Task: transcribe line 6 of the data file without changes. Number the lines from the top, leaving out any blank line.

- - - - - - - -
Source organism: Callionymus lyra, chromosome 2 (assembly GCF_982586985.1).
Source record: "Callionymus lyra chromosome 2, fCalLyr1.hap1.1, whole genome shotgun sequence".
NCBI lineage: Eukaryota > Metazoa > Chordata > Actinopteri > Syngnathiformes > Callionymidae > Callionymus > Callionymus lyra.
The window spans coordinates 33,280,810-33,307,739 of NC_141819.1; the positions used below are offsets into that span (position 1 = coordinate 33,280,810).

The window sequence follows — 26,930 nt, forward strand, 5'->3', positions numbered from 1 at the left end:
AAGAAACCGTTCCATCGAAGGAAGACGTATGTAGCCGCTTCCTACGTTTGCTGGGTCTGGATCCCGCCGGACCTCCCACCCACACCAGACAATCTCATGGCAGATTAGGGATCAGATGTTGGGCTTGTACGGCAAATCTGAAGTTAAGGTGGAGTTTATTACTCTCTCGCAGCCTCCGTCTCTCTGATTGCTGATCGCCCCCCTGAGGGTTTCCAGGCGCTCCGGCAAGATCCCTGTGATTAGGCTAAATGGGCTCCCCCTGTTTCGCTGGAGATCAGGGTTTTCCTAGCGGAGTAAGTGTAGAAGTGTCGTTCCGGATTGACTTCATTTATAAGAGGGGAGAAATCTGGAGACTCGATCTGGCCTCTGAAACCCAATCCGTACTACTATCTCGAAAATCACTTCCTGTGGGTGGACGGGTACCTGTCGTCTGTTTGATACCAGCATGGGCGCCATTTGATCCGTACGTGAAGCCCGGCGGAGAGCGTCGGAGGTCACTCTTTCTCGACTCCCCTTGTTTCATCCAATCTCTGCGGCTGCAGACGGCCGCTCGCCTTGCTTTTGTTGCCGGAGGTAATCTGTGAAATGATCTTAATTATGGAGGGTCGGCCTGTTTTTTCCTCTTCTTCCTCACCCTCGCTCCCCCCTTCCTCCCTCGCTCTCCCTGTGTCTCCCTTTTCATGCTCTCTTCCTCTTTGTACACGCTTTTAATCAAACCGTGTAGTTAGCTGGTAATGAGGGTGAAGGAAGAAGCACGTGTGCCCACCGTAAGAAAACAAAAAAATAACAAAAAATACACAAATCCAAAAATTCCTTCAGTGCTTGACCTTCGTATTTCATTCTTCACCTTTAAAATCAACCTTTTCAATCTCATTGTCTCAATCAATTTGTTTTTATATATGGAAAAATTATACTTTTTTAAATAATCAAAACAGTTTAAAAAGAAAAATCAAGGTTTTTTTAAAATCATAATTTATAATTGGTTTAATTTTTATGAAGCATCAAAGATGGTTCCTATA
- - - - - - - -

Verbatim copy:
AAGAAACCGTTCCATCGAAGGAAGACGTATGTAGCCGCTTCCTACGTTTGCTGGGTCTGGATCCCGCCGGACCTCCCACCCACACCAGACAATCTCATGGCAGATTAGGGATCAGATGTTGGGCTTGTACGGCAAATCTGAAGTTAAGGTGGAGTTTATTACTCTCTCGCAGCCTCCGTCTCTCTGATTGCTGATCGCCCCCCTGAGGGTTTCCAGGCGCTCCGGCAAGATCCCTGTGATTAGGCTAAATGGGCTCCCCCTGTTTCGCTGGAGATCAGGGTTTTCCTAGCGGAGTAAGTGTAGAAGTGTCGTTCCGGATTGACTTCATTTATAAGAGGGGAGAAATCTGGAGACTCGATCTGGCCTCTGAAACCCAATCCGTACTACTATCTCGAAAATCACTTCCTGTGGGTGGACGGGTACCTGTCGTCTGTTTGATACCAGCATGGGCGCCATTTGATCCGTACGTGAAGCCCGGCGGAGAGCGTCGGAGGTCACTCTTTCTCGACTCCCCTTGTTTCATCCAATCTCTGCGGCTGCAGACGGCCGCTCGCCTTGCTTTTGTTGCCGGAGGTAATCTGTGAAATGATCTTAATTATGGAGGGTCGGCCTGTTTTTTCCTCTTCTTCCTCACCCTCGCTCCCCCCTTCCTCCCTCGCTCTCCCTGTGTCTCCCTTTTCATGCTCTCTTCCTCTTTGTACACGCTTTTAATCAAACCGTGTAGTTAGCTGGTAATGAGGGTGAAGGAAGAAGCACGTGTGCCCACCGTAAGAAAACAAAAAAATAACAAAAAATACACAAATCCAAAAATTCCTTCAGTGCTTGACCTTCGTATTTCATTCTTCACCTTTAAAATCAACCTTTTCAATCTCATTGTCTCAATCAATTTGTTTTTATATATGGAAAAATTATACTTTTTTAAATAATCAAAACAGTTTAAAAAGAAAAATCAAGGTTTTTTTAAAATCATAATTTATAATTGGTTTAATTTTTATGAAGCATCAAAGATGGTTCCTATA